A round of powerful thunderstorms developed across interior Alaska late Sunday, prompting the National Weather Service (NWS) office in Fairbanks to issue the first severe thunderstorm warning in almost two years. 

As storms strengthened during the second half of the day, small hail, heavy rain and gusty wind spread across the region. Rain began early in the afternoon, prompting concerns about elevated water levels in rivers and streams around Interior Alaska. Enough rain fell in a short period of time to elevate water levels through the night and into Monday morning. 

To put that into context, that is about 6 percent of average annual rainfall in Fairbanks. The average annual rainfall in Fairbanks is 10.80 inches. That includes rain and melted snow equivalent between Jan. 1 and Dec. 31. 

Needless to say, Sunday's rain was a daily rainfall record, almost doubling the previous record of 0.34 inches set back in 1934.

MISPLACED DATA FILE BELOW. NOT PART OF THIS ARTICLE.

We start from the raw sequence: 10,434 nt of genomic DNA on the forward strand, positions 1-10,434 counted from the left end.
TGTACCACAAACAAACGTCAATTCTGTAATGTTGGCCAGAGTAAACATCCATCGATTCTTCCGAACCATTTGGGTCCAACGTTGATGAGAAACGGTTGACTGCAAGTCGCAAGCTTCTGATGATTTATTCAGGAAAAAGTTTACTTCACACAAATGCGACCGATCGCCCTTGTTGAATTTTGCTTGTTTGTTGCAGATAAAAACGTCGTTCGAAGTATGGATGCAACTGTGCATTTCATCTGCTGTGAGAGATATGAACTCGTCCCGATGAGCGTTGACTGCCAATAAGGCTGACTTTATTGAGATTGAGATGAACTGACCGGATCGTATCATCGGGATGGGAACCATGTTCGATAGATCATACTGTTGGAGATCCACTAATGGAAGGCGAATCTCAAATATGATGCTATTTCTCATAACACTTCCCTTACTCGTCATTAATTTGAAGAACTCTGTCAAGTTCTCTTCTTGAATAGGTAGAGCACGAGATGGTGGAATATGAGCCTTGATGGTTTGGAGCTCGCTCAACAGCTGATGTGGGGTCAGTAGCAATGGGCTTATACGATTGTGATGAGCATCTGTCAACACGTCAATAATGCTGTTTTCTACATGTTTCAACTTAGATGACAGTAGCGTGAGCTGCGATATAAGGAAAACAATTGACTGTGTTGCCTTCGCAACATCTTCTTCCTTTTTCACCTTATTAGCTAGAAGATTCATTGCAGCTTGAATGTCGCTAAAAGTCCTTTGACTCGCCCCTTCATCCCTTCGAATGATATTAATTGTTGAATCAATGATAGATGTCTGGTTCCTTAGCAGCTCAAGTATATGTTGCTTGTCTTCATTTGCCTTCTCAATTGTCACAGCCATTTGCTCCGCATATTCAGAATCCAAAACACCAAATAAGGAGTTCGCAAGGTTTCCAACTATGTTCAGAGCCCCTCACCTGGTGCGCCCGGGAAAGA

The hail and wind produced by these thunderstorms was enough to prompt severe thunderstorm warnings by NWS Fairbanks. The last time NWS Fairbanks issued a severe thunderstorm warning was nearly two years ago on July 9, 2017.

The first warning was issued at 6:10 p.m. for wind in excess of 50 mph and hail up to an inch in diameter for the Middle Tanana Valley. 

The second came at 6:26 p.m. for similar criteria in the area, then a third at 6:49 p.m. for 50 mph winds and 0.75 inch hail. 

There were several reports of hail in the Middle Tanana Valley, including one NWS employee who reported pea size hail 4 miles southeast of Fox, Alaska

There will be a brief break in the action Monday, as isolated showers spread across the region, before the chance of Thunderstorms returns to Interior Alaska Tuesday afternoon. 

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